Using machine learning to decode the unpredictable world of human emotion might seem like an unusual choice. But in the ambiguity of human expression, U-M computer science and engineering associate professor Emily Mower Provost has discovered a rich trove of data waiting to be analyzed.
Mower Provost uses machine learning to help measure emotion, mood, and other aspects of human behavior; for example, she has developed a smartphone app that analyzes the speech of patients with bipolar disorder to track their mood, with the ultimate goal of helping them more effectively manage their health.
How do you quantify something as ambiguous as emotion in a field where, traditionally, ambiguity is the enemy?
As a machine learning researcher, we generally expect data examples to be accompanied by clear and unambiguous labels. The task is then to discover new ways to associate the patterns in the data with their labels.
But in emotion modeling, the whole idea of “unambiguity” is invalid. Ambiguity is a natural component of how we express ourselves and contributes to the richness of our interactions. Emotion modeling research asks how we can quantify the ambiguity in human expression and use that information to do something useful.
Can you give an example?
Sure–consider an example of one person talking loudly to his/her friend. An outside observer might perceive that the interaction is positive. Someone else may note the volume of the interaction and, instead, perceive that the interaction is negative. Who is right? To some extent they both are.
There’s useful data not just in the different interpretations, but in the degree of variation between the interpretations. We have been researching methods to predict how groups of people, rather than a single person, would perceive an emotional display. We can turn them into multi-dimensional descriptions called “emotion profiles”, which enable us to express ambiguity mathematically.
What sorts of adjustments did you have to make to transition your work to the medical field?
One big difference is that, in machine learning, we’re often very comfortable speaking about data labels—a description of the information that is present in a given data source. For example, we might say that a given interaction is “positive” or that a given image contains a cat.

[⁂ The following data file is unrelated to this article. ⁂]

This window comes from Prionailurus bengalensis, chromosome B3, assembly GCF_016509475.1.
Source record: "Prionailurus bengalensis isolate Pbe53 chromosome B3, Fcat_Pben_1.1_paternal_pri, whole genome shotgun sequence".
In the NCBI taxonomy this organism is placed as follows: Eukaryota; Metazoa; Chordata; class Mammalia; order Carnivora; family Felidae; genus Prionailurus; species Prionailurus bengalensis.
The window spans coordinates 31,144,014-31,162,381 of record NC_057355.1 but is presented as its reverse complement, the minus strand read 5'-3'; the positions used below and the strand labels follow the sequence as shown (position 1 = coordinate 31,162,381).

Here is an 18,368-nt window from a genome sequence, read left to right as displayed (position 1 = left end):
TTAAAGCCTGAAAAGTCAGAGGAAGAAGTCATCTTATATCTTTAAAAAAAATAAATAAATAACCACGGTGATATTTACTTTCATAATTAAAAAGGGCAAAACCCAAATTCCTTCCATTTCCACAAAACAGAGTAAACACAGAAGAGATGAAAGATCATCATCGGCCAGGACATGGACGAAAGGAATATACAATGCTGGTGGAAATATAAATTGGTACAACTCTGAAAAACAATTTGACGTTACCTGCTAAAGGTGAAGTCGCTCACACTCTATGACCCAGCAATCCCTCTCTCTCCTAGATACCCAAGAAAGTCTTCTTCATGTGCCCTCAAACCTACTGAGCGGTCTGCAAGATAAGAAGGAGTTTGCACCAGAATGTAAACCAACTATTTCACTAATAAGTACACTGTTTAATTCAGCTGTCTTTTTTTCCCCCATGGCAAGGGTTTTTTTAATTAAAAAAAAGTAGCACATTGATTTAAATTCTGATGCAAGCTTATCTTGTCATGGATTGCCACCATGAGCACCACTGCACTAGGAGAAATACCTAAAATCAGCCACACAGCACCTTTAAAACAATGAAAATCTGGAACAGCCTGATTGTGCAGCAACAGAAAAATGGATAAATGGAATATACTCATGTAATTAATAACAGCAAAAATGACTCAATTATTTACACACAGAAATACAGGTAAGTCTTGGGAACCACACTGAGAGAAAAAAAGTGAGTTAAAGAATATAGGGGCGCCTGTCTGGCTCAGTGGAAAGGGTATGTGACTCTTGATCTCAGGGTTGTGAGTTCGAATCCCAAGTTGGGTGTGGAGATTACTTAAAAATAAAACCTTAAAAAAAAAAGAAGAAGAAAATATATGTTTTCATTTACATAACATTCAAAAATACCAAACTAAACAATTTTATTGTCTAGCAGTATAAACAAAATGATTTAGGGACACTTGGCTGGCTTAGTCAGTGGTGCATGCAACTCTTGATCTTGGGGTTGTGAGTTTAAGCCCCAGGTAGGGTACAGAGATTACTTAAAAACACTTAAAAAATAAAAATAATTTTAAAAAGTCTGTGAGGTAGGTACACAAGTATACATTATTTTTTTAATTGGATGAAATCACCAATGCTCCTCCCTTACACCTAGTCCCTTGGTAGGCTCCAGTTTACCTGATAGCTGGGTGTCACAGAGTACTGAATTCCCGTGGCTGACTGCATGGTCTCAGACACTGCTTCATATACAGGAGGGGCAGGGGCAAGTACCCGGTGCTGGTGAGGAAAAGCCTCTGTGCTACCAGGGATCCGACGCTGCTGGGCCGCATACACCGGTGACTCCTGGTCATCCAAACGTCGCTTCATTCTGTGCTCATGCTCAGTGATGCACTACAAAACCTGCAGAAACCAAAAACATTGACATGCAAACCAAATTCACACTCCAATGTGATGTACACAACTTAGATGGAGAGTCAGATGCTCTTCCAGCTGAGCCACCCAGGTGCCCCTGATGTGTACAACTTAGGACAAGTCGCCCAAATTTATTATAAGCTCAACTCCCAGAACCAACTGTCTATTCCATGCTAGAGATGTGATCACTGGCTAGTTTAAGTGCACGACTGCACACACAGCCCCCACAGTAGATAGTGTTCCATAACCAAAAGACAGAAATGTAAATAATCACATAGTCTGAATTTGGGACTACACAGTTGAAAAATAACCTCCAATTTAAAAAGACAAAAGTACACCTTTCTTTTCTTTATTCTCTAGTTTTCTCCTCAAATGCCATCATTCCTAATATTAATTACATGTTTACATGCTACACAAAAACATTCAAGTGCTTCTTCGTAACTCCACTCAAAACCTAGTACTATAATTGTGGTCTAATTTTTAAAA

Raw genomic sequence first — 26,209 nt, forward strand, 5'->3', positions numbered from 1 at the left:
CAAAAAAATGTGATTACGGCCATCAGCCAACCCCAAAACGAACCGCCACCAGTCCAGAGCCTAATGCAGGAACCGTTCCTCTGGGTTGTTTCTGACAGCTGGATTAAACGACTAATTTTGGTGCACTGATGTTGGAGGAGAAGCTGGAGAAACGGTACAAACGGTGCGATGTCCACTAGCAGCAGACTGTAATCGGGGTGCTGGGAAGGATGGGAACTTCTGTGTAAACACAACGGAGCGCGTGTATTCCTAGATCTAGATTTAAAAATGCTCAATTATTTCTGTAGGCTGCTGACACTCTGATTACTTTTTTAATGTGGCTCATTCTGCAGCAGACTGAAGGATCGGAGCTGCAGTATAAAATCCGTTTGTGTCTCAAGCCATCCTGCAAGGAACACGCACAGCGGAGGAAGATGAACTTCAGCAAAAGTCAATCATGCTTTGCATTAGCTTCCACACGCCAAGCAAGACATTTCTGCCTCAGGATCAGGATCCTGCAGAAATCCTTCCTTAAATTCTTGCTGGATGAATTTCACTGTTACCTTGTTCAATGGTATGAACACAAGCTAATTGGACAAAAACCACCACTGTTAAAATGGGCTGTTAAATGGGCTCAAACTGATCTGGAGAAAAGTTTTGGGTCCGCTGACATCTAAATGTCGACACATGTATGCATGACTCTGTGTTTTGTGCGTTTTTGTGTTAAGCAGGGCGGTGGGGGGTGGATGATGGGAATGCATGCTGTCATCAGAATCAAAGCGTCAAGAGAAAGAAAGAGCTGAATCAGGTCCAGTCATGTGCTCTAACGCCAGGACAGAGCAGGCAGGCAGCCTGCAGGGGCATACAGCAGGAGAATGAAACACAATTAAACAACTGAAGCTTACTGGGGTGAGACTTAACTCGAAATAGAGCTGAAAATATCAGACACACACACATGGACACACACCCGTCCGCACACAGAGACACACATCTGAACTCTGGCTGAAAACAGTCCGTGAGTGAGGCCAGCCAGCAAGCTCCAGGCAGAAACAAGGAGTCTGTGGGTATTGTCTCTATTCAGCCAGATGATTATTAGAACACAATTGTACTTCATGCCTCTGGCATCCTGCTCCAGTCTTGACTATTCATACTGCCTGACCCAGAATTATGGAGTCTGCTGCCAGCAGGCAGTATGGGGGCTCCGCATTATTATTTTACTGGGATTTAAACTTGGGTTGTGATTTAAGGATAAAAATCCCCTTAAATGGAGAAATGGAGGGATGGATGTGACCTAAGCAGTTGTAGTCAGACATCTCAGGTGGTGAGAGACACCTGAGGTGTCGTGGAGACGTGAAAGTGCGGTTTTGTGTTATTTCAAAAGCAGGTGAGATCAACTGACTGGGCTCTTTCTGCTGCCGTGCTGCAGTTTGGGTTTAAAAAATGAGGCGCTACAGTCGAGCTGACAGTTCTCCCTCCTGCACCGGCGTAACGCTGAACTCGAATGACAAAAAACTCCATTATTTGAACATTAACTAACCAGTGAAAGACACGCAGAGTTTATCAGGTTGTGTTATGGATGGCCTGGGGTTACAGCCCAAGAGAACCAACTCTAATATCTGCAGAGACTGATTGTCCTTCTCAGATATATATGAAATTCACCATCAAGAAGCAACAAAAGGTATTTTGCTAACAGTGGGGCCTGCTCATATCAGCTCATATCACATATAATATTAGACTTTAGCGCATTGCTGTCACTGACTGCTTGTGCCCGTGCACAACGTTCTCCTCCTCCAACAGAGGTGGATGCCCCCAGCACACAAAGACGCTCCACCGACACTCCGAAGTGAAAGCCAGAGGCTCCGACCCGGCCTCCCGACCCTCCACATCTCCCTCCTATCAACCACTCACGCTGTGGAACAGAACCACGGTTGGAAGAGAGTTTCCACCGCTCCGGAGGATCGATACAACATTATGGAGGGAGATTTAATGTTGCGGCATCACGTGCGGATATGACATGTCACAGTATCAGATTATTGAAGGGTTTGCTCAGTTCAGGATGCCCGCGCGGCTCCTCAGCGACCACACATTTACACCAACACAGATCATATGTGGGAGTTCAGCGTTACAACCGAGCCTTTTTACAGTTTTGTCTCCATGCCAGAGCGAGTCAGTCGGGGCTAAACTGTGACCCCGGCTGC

In the medical community, the notion of a label may not be valid. For example, an individual may be diagnosed with bipolar disorder, but the label of “bipolar disorder” does not describe who that person is or even what that person may be doing or thinking at any given time.
We, as engineers, must change the way we think about modeling these types of behavior, asking what we can quantify and then investigating how we can use these measures to understand more about the individuals with whom we work.
How do you think machine learning will change the medical landscape in the years ahead?
Machine learning is in such an exciting place right now. For so long, we’ve worked to demonstrate what machine learning tools can do, demonstrating that we can automatically predict aspects of health, and, critically, demonstrating that this is a worthwhile thing to do.
Now we get to ask how we can help: how we can help reduce burdens on individual patients, on caregivers, on the healthcare system. We get to ask how we can learn more about health and wellness by stepping outside of laboratory settings and measuring people in their own environments.